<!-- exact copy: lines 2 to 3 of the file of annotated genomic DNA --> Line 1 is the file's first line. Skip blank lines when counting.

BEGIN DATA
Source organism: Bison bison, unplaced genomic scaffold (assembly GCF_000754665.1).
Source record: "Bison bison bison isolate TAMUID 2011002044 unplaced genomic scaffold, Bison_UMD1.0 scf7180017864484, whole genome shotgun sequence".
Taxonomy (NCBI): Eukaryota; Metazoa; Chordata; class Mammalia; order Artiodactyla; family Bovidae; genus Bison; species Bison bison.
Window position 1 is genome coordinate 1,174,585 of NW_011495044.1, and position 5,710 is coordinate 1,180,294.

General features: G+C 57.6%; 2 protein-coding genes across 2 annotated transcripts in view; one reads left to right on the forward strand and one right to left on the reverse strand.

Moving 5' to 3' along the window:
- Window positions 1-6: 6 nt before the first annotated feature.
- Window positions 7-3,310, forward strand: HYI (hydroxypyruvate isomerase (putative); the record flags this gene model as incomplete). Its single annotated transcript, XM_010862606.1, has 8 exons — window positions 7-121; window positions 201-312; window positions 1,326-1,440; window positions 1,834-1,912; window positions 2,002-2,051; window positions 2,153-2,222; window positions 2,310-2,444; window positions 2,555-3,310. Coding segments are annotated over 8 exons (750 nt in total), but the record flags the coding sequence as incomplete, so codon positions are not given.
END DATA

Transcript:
Source record: "Bison bison bison isolate TAMUID 2011002044 unplaced genomic scaffold, Bison_UMD1.0 scf7180017864484, whole genome shotgun sequence".
Taxonomy (NCBI): Eukaryota; Metazoa; Chordata; class Mammalia; order Artiodactyla; family Bovidae; genus Bison; species Bison bison.